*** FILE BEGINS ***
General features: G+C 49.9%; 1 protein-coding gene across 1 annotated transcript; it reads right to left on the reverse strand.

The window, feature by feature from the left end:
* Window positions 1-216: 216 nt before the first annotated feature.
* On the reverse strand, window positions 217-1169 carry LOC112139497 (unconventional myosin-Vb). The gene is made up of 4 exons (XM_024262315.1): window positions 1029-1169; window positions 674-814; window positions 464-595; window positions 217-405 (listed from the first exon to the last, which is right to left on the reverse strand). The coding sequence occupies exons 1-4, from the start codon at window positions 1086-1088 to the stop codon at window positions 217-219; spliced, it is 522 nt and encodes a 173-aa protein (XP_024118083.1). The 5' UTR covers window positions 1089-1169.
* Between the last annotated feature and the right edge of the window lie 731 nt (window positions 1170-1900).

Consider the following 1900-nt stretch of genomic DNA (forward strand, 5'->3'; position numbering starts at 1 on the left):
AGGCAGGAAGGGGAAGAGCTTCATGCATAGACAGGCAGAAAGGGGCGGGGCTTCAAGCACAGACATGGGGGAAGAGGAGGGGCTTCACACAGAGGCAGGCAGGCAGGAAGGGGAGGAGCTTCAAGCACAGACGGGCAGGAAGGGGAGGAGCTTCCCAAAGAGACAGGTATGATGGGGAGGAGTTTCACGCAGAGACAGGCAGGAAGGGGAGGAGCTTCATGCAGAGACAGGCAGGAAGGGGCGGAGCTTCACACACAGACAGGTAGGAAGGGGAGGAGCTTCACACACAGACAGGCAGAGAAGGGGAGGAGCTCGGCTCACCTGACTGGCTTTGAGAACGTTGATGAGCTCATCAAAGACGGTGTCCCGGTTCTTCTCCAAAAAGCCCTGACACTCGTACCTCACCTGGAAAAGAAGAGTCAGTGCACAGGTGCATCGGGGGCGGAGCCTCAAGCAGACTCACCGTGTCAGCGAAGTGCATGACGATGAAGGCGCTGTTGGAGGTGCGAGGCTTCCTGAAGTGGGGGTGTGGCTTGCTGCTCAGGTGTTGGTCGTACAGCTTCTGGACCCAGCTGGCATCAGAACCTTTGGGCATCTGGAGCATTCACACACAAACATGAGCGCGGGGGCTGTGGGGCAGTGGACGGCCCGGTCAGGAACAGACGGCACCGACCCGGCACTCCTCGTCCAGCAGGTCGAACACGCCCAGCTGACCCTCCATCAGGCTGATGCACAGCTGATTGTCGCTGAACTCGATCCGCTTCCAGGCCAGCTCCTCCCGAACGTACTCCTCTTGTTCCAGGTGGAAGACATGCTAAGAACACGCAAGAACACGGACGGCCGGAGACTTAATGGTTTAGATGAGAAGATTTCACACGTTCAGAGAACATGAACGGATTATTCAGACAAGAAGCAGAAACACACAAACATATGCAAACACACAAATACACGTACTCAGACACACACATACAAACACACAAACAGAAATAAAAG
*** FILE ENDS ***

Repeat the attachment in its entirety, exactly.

General features: G+C 49.9%; 1 protein-coding gene across 1 annotated transcript; it reads right to left on the reverse strand.

The window, feature by feature from the left end:
* Window positions 1-216: 216 nt before the first annotated feature.
* On the reverse strand, window positions 217-1169 carry LOC112139497 (unconventional myosin-Vb). The gene is made up of 4 exons (XM_024262315.1): window positions 1029-1169; window positions 674-814; window positions 464-595; window positions 217-405 (listed from the first exon to the last, which is right to left on the reverse strand). The coding sequence occupies exons 1-4, from the start codon at window positions 1086-1088 to the stop codon at window positions 217-219; spliced, it is 522 nt and encodes a 173-aa protein (XP_024118083.1). The 5' UTR covers window positions 1089-1169.
* Between the last annotated feature and the right edge of the window lie 731 nt (window positions 1170-1900).

Consider the following 1900-nt stretch of genomic DNA (forward strand, 5'->3'; position numbering starts at 1 on the left):
AGGCAGGAAGGGGAAGAGCTTCATGCATAGACAGGCAGAAAGGGGCGGGGCTTCAAGCACAGACATGGGGGAAGAGGAGGGGCTTCACACAGAGGCAGGCAGGCAGGAAGGGGAGGAGCTTCAAGCACAGACGGGCAGGAAGGGGAGGAGCTTCCCAAAGAGACAGGTATGATGGGGAGGAGTTTCACGCAGAGACAGGCAGGAAGGGGAGGAGCTTCATGCAGAGACAGGCAGGAAGGGGCGGAGCTTCACACACAGACAGGTAGGAAGGGGAGGAGCTTCACACACAGACAGGCAGAGAAGGGGAGGAGCTCGGCTCACCTGACTGGCTTTGAGAACGTTGATGAGCTCATCAAAGACGGTGTCCCGGTTCTTCTCCAAAAAGCCCTGACACTCGTACCTCACCTGGAAAAGAAGAGTCAGTGCACAGGTGCATCGGGGGCGGAGCCTCAAGCAGACTCACCGTGTCAGCGAAGTGCATGACGATGAAGGCGCTGTTGGAGGTGCGAGGCTTCCTGAAGTGGGGGTGTGGCTTGCTGCTCAGGTGTTGGTCGTACAGCTTCTGGACCCAGCTGGCATCAGAACCTTTGGGCATCTGGAGCATTCACACACAAACATGAGCGCGGGGGCTGTGGGGCAGTGGACGGCCCGGTCAGGAACAGACGGCACCGACCCGGCACTCCTCGTCCAGCAGGTCGAACACGCCCAGCTGACCCTCCATCAGGCTGATGCACAGCTGATTGTCGCTGAACTCGATCCGCTTCCAGGCCAGCTCCTCCCGAACGTACTCCTCTTGTTCCAGGTGGAAGACATGCTAAGAACACGCAAGAACACGGACGGCCGGAGACTTAATGGTTTAGATGAGAAGATTTCACACGTTCAGAGAACATGAACGGATTATTCAGACAAGAAGCAGAAACACACAAACATATGCAAACACACAAATACACGTACTCAGACACACACATACAAACACACAAACAGAAATAAAAG